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Australian Financial Review : October 17th 2006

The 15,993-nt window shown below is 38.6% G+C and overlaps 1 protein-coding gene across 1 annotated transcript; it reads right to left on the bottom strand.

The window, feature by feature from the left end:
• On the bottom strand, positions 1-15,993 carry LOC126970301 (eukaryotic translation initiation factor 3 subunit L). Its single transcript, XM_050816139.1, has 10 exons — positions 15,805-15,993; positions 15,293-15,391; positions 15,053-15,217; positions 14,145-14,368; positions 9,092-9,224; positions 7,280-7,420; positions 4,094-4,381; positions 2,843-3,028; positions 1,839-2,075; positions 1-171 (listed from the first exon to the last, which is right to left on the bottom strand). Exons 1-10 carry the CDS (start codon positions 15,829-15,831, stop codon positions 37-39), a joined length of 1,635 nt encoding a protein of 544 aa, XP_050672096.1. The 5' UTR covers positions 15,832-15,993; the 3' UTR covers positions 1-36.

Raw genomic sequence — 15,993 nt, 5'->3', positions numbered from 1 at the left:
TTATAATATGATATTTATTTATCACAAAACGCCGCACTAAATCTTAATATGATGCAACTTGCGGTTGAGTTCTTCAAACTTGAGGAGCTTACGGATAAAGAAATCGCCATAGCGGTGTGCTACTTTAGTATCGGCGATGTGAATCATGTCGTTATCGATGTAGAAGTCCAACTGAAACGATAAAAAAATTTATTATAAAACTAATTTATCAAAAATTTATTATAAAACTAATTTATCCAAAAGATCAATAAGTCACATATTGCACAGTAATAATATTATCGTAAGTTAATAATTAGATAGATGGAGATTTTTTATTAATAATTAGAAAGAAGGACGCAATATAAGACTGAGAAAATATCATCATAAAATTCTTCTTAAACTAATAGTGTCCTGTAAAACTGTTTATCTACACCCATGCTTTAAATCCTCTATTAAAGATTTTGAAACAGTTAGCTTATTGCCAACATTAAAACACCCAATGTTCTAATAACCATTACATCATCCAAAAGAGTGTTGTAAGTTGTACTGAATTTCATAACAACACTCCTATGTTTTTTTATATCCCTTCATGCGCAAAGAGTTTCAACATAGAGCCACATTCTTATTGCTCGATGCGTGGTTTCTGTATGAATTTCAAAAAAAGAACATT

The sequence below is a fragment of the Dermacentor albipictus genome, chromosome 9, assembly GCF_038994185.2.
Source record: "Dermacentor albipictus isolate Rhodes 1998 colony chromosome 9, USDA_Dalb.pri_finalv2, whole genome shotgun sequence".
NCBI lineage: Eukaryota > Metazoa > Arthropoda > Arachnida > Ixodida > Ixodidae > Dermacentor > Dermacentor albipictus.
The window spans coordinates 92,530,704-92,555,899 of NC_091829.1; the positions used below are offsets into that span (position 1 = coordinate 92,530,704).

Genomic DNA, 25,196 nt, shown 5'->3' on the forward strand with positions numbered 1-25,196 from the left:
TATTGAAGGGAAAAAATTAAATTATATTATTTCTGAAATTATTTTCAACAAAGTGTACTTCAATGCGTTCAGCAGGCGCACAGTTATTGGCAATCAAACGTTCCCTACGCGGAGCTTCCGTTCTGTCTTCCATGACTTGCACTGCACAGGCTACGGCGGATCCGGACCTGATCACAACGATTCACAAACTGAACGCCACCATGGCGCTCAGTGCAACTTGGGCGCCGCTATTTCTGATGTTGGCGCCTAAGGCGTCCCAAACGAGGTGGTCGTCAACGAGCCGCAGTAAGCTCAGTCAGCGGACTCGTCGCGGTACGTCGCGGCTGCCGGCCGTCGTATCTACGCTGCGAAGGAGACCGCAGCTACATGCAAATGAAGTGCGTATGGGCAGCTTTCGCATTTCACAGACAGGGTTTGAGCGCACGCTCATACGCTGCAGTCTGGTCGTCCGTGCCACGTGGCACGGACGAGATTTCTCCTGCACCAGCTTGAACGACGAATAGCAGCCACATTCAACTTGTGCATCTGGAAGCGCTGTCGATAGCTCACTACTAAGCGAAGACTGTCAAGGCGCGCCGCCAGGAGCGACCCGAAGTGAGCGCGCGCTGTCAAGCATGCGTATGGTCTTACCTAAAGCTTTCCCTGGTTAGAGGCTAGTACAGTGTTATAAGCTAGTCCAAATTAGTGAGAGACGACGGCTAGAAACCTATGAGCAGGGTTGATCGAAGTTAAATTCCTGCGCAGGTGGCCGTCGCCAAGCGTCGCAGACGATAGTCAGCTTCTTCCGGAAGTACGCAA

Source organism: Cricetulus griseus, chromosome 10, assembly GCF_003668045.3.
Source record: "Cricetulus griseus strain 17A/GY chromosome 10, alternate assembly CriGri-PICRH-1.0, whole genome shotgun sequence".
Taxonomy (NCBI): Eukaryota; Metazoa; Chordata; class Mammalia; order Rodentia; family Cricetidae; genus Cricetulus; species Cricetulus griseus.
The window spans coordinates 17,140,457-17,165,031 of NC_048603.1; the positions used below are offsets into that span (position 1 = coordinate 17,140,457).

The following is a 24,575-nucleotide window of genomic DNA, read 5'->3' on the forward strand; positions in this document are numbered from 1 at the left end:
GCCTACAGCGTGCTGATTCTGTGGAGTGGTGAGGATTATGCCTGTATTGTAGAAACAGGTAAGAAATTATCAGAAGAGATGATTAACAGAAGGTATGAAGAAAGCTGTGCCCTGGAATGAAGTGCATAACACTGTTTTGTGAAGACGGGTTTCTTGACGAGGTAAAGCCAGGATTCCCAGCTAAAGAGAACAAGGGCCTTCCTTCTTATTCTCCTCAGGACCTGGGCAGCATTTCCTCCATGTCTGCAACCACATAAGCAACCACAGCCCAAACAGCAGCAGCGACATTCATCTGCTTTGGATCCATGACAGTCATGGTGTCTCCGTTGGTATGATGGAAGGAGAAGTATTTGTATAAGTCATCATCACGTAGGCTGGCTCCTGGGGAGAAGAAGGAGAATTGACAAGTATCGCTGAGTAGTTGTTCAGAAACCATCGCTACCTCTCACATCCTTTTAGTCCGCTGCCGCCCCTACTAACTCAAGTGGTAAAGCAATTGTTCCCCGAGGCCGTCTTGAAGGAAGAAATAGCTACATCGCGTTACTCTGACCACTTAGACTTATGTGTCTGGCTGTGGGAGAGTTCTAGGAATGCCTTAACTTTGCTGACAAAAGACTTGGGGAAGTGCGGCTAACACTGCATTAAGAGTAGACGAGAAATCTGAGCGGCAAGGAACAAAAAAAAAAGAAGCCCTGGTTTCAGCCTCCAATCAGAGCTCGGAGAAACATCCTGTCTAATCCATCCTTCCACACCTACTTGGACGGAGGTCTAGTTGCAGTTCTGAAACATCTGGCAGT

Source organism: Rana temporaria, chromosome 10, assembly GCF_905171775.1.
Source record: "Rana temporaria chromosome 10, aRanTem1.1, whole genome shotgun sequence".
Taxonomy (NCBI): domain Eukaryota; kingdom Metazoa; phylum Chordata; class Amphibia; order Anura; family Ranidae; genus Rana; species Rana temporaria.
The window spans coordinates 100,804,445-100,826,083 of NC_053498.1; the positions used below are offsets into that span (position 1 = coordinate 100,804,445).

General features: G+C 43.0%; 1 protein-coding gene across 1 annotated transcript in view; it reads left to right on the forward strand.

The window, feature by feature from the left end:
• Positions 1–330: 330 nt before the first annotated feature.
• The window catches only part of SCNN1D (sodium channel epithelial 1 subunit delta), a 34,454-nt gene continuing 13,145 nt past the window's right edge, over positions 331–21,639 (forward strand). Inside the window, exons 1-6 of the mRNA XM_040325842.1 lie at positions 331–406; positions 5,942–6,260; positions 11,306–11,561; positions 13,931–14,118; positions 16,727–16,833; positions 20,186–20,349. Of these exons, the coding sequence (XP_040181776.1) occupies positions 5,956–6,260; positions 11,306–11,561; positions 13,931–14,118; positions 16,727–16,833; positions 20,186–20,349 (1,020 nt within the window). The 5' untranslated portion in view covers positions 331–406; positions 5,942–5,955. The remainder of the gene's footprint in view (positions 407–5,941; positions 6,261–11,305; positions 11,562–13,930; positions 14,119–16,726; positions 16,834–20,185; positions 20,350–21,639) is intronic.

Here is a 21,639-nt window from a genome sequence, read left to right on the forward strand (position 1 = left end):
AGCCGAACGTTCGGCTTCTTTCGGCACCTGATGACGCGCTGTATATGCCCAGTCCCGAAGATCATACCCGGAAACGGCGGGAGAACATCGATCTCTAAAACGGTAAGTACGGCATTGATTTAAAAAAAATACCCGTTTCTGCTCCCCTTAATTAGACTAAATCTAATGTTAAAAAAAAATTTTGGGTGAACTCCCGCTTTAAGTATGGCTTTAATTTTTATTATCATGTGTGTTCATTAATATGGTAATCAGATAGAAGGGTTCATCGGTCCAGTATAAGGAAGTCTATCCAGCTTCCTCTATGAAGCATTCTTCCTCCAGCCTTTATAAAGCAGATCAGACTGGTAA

FBA 046 First for CFDs A Product Disclosure Statement is available and should be considered before entering into any transactions. ABN 84 099 019 851. AFSL No. 220440 igmarkets.com.au 1800 601 799 EXPORT & TRADE FINANCE. SPECIAL REPORT. Despite difficulty for exporters arising from the high dollar, there are plenty of manufacturers making niche products - but having a good niche product is only part of the story. To advertise in this report please contact Paul van Wensveen in Sydney on 02 9282 2727; Bill Nehmy in Adelaide on 08 8379 9522; Meaghan Hughes in Melbourne 03 9603 3867; The Hub in Brisbane on 07 3308 1122; Matthew East in Perth 08 9429 3075. PUBLICATION DATE: Thursday 2nd November, 2006 Advertising Bookings Close: Friday 20th October, 2006 The Australian Financial Review Tuesday 17 October 2006 www.afr.com 46Rear Window Edited by Andrew Main firstname.lastname@example.org A quick change from hero to zero London-based New Zealand entrepreneur Eric Watson is in hot water over some ads for his Kiwi funds management business Hanover Funds Management. The New Zealand Securities Commission said that ads by Hanover's Protected Investments Global Growth Fund, which promised a 10 per cent potential return or a 50 per cent potential return over five years, were misleading or confusing. Hanover has written to investors telling them there is no annual return for the investment and that even though the capital is protected, the return after five years might actually be zero. Hanover said it would change the wording in its ads. Part of its explanation was that Hanover Funds Management was ''such an innovative product it is breaking new ground both in terms of its offering and the way in which it needs to be presented through advertising''. Labor ban leads to ticker trouble Yesterday morning's reports that the ALP in South Australia had banned non-members of the journalists' union from covering its state conference in Adelaide at the weekend gave coalition frontbenchers a perfect free kick yesterday. It started with the virtual disappearance of ALP frontbench spokesmen from the usual round of doorstop interviews that mark the start of parliamentary sitting days. Kelvin Thomson, the ALP spokesman on public accountability, was by some cruel turn of fate the first man that the reptiles descended on at the doorway to the House of Representatives and could only manage an elongated version of ''I'll have to find out more about this''. Wayne Swan, who usually never leaves a microphone unaddressed, was nowhere to be seen, while Kevin ''I'll talk any time, anywhere'' Rudd claimed ignorance of the whole affair. Treasurer Peter Costello enjoyed suggesting that Opposition Leader Kim Beazley's acquiescence to the ban, which prevented some senior reporters from covering his speech to the conference, was a clear case of ''no ticker, no start''. That was a play on the old union line of ''no ticket, no start'', which Costello said was nowhere applied more vigorously than among Labor's federal caucus. Case comes up roses for Porteous defence Mixed news for fans of Rose Porteous, the ultimate migrant made good. A Perth magistrate yesterday dropped charges against the widow of mining magnate Lang Hancock for altering a prescription, amid scenes that made it clear she's not the gal she once was. AAP reports that her lawyer, Shane Brennan, successfully asked for the case to be dismissed because the drug on the prescription, Hyponel, was not on a prohibited list. Detective Sergeant Steve Bertoli, prosecuting, said he had visited her at her house, Prix D'Amour, in June 2005 after a complaint from a pharmacist but that, ''Ms Porteous, I didn't think was in much condition to be carted off for an interview'', as he put it in court yesterday. Outside the court , she told reporters that she might have inadvertently ''doodled'' on the prescription while talking on the telephone. The script, for five ampoules and two repeats, was changed to 25 ampoules and 25 repeats. Asked if her health had improved, Ms Porteous said: ''If you think I am looking pretty, I am feeling well. Maybe you should ask my husband to give me some exercise, in private.'' Her husband, Willie Porteous, sensibly announced it was time to leave. Robbins unleashes his power to move market Coming soon to an ASX screen near you: Anthony Robbins's teeth. Empowernet International, which says it has exclusive rights to ''the world's most popular success coach'', has lodged a prospectus to raise $10 million. We knew the market was turning a bit unusual last week when we read about a Perth law firm hitting the boards, but this is a company whose main business is running seminars to tell you how to get healthier, wealthier and wiser. We gather the lanky Yank's hugfests are a fair bit more full-on than the lunchtime lectures that the ASX puts on . . . and, dare we say it, a mite less specific. The company plans to ''continue to expand its operations into the Asian market with a suite of live, multi-media and digital products and services''. It says it'll sell 20 million shares at 50¢ each but that it'll do as many again if the demand is there. That's the style we recognise. Brisbane company First Capital Group recently took a 19.9 per cent stake in Empowernet. Cutthroat crew goes out backwards It did not have the Nobel prize winning economists of Long-Term Capital Management, but locally based hedge fund Sequoia Capital Management had hoped its own band of high-profile Aussie economists could stake out a future in the cutthroat world of global macro investing. Alas, it too is closing its doors, as general manager Ian White conceded that the fund over the past two years had ''some very good returns and some bad returns and investors just weren't coming to the party''. That's surprising, considering former ambassador to China and Bob Hawke economics adviser Ross Garnaut was executive chairman, and former Reserve Bank economist and head of ANZ Funds Management Peter Jonson was investment director. So how bad was it? Try minus 0.3 per cent over two years, compared with gains on the ASX 200 of 40 per cent over the same period. On our reckoning the ''good'' element of the returns was a bit overcome by the bad. Voters dig deep for Cudeco trio Directors of mining hopeful Cudeco told the ASX last night that a controversial options plan for three directors got the go-ahead at a vote in Cloncurry, Queensland. Shareholders backed it by a reasonable majority (3-to-1 in the case of chairman Wayne McCrae and about 5-to-1 for Tim Koitka and Peter Hutchison) even though it would make the three directors some $33 million richer and shareholders some 10 per cent poorer. Shareholders who abstained from the vote -- a common practice by institutional investors -- would almost have overturned the issue to McCrae if they had specifically voted against it. Smith's winning art Former National Gallery of Victoria curator Geoffrey Smith last night bought the centrepiece painting at the debut auction of Joel Fine Art in Melbourne, paying $150,000 (plus buyer's premium) for Albert Tucker's Faun and Parrot. Smith has just joined Joel's competitor, Bonhams & Goodman, after resigning from the NGV following a conflict-of-interest dispute. It is not known whether he was buying for himself or a client.